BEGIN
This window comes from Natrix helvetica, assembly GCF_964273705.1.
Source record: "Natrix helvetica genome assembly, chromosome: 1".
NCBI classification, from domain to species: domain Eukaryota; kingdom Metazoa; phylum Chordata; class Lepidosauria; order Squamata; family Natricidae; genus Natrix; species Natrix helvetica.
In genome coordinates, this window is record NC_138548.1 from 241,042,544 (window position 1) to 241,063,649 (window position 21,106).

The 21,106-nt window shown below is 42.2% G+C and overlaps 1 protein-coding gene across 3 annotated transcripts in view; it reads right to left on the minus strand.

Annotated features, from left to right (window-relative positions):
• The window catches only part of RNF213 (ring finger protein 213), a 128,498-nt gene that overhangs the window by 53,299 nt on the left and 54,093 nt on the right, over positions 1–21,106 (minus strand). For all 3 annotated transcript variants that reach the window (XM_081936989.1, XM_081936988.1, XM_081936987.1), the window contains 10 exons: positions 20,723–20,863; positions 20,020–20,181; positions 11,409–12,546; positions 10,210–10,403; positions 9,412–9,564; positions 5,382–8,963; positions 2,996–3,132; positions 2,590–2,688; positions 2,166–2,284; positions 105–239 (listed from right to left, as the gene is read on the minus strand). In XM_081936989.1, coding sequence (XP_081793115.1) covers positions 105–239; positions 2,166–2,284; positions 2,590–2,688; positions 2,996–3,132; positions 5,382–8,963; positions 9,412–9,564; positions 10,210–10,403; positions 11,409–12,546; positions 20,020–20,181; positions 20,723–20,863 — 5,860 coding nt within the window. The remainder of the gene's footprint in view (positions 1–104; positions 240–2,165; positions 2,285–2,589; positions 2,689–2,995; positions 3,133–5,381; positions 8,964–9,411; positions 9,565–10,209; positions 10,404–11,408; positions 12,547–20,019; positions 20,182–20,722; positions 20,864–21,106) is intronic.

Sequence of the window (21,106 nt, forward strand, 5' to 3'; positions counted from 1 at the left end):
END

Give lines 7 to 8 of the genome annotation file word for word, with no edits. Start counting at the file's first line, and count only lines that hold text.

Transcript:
• The window catches only part of RNF213 (ring finger protein 213), a 128,498-nt gene that overhangs the window by 53,299 nt on the left and 54,093 nt on the right, over positions 1–21,106 (minus strand). For all 3 annotated transcript variants that reach the window (XM_081936989.1, XM_081936988.1, XM_081936987.1), the window contains 10 exons: positions 20,723–20,863; positions 20,020–20,181; positions 11,409–12,546; positions 10,210–10,403; positions 9,412–9,564; positions 5,382–8,963; positions 2,996–3,132; positions 2,590–2,688; positions 2,166–2,284; positions 105–239 (listed from right to left, as the gene is read on the minus strand). In XM_081936989.1, coding sequence (XP_081793115.1) covers positions 105–239; positions 2,166–2,284; positions 2,590–2,688; positions 2,996–3,132; positions 5,382–8,963; positions 9,412–9,564; positions 10,210–10,403; positions 11,409–12,546; positions 20,020–20,181; positions 20,723–20,863 — 5,860 coding nt within the window. The remainder of the gene's footprint in view (positions 1–104; positions 240–2,165; positions 2,285–2,589; positions 2,689–2,995; positions 3,133–5,381; positions 8,964–9,411; positions 9,565–10,209; positions 10,404–11,408; positions 12,547–20,019; positions 20,182–20,722; positions 20,864–21,106) is intronic.

Sequence of the window (21,106 nt, forward strand, 5' to 3'; positions counted from 1 at the left end):